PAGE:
Hi Bruce, while pre-retirement you hear a lot about saving and not outlasting your money but, as I have have commented here before, it is not uncommon that retirees end up with more money than they started with. Most people underspend in their retirement, especially in the early and most healthy years. You'd think it'd be easy to spend your retirement money but it's more difficult than it seems. After a lifetime of "saving for the future" it's hard to become a spender when that future actually arrives. Old habits die hard.Delete
Bruce, I know I am very lucky to have such a great group of regular readers and those who leave comments. I always learn something from what people say and almost never have to delete anything inappropriate.Delete
Dave has helped me understand that the money we saved is meant to be enjoyed. It is hard to switch mindsets after a lifetime of saving.
You BOTH sure are right about THAT! Adjusting a 40-year mindset from saving to spending is tough. And feeling like the VALUE of things seems less these days may also be our curse. There is something SO comforting about having no debt and more than enough money for our lifestyle and I still fight my "accumulation disorder" daily. But I sure am thankful I have the disease!Delete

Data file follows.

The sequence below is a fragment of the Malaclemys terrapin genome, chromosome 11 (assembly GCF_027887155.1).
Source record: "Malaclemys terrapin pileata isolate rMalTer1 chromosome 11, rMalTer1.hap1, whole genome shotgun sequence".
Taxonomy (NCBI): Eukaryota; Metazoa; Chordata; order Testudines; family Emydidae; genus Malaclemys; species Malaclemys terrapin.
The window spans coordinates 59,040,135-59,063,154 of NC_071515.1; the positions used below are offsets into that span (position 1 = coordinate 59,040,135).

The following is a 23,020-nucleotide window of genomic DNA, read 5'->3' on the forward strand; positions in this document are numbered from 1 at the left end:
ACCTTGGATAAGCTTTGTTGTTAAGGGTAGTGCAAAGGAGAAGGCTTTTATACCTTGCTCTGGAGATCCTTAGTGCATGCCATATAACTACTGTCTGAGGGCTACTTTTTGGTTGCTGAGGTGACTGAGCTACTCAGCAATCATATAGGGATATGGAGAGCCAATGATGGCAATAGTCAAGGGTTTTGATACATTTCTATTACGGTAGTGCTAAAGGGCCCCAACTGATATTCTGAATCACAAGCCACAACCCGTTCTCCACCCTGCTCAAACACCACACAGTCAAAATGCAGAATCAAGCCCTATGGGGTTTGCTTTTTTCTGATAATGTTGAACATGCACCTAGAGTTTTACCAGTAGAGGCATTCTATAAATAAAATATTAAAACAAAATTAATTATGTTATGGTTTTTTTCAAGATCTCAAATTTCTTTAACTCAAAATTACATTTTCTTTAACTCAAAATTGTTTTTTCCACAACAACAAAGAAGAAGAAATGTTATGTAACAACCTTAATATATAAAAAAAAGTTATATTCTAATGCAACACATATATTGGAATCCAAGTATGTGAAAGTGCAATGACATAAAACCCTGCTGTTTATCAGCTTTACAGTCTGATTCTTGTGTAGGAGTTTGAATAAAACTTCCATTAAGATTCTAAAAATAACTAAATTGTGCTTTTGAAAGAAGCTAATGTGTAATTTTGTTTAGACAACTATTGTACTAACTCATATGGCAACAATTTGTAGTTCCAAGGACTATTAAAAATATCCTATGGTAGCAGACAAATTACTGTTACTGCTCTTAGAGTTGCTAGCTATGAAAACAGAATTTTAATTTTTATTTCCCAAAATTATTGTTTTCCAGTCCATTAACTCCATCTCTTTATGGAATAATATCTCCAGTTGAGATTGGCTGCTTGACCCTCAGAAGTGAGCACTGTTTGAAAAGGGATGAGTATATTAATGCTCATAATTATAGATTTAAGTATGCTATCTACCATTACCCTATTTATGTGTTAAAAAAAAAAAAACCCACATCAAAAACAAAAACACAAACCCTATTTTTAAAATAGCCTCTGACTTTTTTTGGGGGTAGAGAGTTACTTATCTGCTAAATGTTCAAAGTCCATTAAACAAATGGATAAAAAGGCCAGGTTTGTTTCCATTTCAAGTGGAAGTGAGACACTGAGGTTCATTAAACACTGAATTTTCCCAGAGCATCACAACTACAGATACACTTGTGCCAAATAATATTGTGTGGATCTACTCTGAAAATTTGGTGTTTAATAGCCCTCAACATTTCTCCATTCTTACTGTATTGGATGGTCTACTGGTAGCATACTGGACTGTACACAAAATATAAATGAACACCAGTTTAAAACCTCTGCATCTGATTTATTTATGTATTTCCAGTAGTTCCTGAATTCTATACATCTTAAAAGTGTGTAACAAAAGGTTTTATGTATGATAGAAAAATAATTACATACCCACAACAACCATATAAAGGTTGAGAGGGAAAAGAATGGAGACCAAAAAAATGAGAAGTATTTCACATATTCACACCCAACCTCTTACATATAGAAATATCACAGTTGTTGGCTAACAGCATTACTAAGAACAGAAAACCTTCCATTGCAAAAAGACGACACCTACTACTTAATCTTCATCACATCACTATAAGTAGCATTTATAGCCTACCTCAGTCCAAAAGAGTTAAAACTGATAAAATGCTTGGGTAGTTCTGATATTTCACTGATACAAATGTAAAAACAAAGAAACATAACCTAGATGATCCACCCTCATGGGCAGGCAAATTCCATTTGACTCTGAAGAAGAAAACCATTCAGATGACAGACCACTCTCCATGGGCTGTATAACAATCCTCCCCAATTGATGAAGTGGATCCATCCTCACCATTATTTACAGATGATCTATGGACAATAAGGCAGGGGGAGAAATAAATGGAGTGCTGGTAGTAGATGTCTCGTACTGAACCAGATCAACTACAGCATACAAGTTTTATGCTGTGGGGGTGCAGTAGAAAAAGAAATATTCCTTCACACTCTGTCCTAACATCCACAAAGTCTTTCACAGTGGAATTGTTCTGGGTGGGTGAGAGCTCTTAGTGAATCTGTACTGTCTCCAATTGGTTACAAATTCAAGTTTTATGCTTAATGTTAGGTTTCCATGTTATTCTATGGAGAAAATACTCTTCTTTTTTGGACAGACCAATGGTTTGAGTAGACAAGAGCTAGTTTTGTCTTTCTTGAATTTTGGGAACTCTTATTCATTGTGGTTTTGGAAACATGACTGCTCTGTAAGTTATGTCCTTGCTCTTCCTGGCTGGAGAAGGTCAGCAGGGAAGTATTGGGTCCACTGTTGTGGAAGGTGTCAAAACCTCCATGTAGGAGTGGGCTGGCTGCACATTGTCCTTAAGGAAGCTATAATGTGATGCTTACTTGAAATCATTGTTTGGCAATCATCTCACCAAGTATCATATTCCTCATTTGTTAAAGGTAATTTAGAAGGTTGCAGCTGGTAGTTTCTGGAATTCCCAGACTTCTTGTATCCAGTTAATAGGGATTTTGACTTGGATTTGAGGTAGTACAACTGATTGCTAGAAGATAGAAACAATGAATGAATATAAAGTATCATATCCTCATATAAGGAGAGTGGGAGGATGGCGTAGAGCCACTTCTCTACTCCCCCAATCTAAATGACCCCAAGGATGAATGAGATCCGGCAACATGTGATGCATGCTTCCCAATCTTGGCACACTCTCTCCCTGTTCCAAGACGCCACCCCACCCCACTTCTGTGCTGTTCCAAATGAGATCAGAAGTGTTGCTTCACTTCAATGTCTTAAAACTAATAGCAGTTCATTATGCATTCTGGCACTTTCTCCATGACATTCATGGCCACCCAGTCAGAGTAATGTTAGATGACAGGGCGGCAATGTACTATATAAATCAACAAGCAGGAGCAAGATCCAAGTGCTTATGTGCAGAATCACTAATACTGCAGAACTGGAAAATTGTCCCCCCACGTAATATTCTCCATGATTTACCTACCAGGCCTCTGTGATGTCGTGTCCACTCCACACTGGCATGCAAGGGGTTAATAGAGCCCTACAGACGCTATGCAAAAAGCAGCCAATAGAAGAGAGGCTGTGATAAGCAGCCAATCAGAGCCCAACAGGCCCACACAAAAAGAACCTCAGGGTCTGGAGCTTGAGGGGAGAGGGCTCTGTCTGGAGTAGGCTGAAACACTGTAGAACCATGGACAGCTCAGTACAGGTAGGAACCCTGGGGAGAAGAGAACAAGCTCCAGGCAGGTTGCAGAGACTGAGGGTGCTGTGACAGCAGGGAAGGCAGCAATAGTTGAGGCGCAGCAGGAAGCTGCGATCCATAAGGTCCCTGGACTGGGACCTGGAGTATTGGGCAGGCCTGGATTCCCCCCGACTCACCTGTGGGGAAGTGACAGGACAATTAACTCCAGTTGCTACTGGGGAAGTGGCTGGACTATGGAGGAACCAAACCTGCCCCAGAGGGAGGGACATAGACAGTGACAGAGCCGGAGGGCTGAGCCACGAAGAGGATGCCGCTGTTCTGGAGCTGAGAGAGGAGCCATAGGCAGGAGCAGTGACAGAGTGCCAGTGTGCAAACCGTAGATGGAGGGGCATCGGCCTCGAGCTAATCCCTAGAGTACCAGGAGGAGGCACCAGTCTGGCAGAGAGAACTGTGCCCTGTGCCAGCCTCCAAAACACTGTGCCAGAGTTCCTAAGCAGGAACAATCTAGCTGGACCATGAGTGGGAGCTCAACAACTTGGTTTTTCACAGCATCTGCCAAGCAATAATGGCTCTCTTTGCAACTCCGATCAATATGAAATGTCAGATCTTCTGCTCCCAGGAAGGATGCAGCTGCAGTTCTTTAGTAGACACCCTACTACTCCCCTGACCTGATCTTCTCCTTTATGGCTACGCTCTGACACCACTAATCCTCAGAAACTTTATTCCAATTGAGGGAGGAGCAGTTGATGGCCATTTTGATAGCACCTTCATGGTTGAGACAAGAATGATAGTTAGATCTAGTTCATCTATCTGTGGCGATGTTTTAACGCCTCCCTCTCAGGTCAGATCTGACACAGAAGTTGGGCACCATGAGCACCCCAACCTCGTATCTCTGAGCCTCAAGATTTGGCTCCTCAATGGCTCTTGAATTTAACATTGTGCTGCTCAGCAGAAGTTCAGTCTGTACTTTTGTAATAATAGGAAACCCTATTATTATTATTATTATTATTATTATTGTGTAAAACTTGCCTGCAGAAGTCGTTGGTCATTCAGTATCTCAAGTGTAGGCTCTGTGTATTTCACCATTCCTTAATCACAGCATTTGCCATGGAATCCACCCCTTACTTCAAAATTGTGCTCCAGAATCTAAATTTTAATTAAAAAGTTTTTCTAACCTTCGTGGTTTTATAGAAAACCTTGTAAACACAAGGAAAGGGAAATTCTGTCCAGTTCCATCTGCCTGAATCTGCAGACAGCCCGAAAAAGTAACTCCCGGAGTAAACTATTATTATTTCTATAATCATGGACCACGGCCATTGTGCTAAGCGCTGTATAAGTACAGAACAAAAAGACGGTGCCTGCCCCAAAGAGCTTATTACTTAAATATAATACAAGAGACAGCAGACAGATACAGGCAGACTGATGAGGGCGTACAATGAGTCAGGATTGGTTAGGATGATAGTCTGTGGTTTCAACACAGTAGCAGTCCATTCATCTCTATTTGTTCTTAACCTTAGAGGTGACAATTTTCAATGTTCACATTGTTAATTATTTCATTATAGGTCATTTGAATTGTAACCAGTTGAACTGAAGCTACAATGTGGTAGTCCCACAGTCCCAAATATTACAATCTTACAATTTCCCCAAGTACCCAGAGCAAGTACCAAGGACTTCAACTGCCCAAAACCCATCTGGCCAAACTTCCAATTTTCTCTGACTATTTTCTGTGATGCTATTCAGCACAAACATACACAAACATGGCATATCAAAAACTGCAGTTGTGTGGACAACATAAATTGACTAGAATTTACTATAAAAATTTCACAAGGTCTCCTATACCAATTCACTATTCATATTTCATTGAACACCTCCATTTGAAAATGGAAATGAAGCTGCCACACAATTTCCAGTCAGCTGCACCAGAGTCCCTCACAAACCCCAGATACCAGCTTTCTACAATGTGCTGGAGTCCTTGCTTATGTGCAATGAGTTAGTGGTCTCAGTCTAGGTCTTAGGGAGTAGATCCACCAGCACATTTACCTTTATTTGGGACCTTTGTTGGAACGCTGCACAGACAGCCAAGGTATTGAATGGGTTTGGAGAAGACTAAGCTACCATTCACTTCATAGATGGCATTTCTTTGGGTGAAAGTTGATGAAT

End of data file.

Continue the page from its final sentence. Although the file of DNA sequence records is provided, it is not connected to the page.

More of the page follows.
Bruce, your "accumulation disorder" (love that term!) is something to be celebrated as it got you to where you are today. Be sure to toast it regularly while you're enjoying the pleasures and adventures it provides!Delete
Bruce, here is one thing I try to tell myself to combat my own "accumulation disorder" (yes, I suffer from it too) when I am hesitating on buying something I can easily afford but I am getting anxious about actually spending the money: "If I didn't save it so I could spend it, then why did I save it?"Delete
At the end of the day saving is current consumption deferred for future consumption. If that future consumption never happens then it was pointless to have saved in the first place. That's the theory anyway. Good luck!
The last comments by Bruce and ddavidson really strike home with me. I too have been a lifetime saver, and now struggle with actually spending those pinched pennies if not absolutely necessary. It's one of the surprising aspects of retirement I never expected, and would be hard to explain to someone who is still working and saving. Uncomfortable contemplation of mortality comes into play.ReplyDelete